Born at Saint-Brieuc in 1926 and dead in 2005, Raymond Hains was one of the founding members of New Realism. He worked between Paris and Nice and became known notably for his palisade works and his lacerated posters.

He studied at the Beaux-art school of Saint-Brieuc then of Rennes where he met Jacques Villeglé before starting photography. With a Kodak camera, he photographed the aftermath of the war. Once in Paris, he met Emmanuel Sougez, the director of photography at France-Illustration who hired him. In 1946 he made abstract photographs by combining images and play on words, then he experimented with a fluted lens that distorts the images into different shapes. These hypnagogic photos were exhibited in 1948 at the Galerie Colette Allendy. He published an article in 1952 called « Graphics in photography. When photography becomes object, » explaining the importance of creating « new realities » through the manipulation and abstraction of the image.

Hains then made short black and white movies and shot a documentary called « Saint-Germain-des-Prés-Colombiens, » and multiple films with Jacques Villeglé from 1950 to 1954 such as « Pénélope », « Défense d’afficher » or « Loi du 29 Juillet 1881 » which have this same distortion and colorful graphics inspired by the gouaches of Matisse. This technique of using fluted lenses was also used to create the « ultra letter, » which consisted in dispersing letters until the language didn’t become coherent anymore. In 1953 he published « l’Hepérile éclaté » with Jacques Villeglé.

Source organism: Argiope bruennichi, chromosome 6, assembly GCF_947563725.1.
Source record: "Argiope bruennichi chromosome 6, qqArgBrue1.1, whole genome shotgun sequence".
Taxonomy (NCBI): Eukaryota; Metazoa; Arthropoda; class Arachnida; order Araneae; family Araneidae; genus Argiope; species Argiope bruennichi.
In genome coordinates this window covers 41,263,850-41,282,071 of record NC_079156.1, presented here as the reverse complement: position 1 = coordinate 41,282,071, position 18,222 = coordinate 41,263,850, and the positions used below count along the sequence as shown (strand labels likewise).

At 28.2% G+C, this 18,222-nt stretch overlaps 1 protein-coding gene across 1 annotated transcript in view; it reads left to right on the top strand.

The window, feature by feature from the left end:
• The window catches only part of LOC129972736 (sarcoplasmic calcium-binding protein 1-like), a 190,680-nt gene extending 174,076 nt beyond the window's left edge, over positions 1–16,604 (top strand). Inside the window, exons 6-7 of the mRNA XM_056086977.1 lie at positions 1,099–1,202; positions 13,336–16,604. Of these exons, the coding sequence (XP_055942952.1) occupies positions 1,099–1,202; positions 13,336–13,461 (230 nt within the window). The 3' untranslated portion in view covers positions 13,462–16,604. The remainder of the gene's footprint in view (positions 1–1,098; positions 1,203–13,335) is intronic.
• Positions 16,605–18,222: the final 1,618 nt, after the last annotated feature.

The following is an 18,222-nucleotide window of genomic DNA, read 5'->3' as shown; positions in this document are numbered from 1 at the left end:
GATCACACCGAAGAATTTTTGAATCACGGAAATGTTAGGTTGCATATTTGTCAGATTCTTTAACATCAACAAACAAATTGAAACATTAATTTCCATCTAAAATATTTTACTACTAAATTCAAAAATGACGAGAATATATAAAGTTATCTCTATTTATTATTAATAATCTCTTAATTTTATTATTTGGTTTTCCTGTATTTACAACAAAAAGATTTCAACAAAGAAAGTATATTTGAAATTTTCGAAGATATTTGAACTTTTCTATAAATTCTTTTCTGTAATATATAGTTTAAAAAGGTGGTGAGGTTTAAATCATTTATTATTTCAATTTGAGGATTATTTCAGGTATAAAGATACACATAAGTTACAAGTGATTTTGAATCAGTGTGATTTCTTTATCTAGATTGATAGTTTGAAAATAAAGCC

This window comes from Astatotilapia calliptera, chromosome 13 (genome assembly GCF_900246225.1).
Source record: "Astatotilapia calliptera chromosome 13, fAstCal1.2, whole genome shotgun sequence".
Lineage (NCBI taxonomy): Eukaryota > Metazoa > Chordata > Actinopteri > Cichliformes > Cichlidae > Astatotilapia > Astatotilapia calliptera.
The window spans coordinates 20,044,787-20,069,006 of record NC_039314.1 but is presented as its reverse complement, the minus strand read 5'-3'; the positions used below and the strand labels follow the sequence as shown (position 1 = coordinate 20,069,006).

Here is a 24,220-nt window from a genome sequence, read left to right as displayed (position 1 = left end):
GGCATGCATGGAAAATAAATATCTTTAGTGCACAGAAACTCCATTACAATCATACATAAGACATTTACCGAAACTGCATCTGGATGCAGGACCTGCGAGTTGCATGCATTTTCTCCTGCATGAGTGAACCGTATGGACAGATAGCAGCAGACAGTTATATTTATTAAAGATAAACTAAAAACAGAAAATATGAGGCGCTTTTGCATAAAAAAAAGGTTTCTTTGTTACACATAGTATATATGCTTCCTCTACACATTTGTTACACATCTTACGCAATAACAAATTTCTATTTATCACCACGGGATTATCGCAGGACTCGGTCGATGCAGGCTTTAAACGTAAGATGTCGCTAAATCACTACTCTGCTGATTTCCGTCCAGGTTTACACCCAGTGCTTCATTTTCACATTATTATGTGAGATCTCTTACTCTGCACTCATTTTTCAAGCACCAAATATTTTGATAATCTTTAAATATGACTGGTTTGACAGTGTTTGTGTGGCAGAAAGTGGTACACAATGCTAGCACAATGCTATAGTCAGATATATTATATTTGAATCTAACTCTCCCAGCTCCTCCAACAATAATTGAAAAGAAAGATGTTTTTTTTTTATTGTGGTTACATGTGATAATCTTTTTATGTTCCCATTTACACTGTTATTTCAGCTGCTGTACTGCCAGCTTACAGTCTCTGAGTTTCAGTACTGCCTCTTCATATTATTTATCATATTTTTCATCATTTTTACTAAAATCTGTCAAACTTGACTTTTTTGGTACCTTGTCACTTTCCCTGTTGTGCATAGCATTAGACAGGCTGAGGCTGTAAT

Together they also made a series of torn concert posters. The assemblage of posters and tears produced a typographic language similar to that with the distortion of letters. These posters were exhibited in 1957 at the Colette Allendy gallery. He exhibited photos of palisades at the first Paris Biennale in 1959 and exhibited at the Salon Comparaison of 1960. A retrospective of these works took place in 1976 curated by Daniel Abadie at the C.N.A.C. and he also presented a torn poster of the Joconde at the Lara Vincy Gallery. Hains created his first « Macintoshes » in 1997. In 2001, the Pompidou Center organized a retrospective called « La tentative. » His works are in numerous public collections such as the Fondation Cartier in Paris, the Modern Art Museum of Paris, the Pompidou Center (Paris) amongst others.

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Raymond Hains
Photo Credit : © DR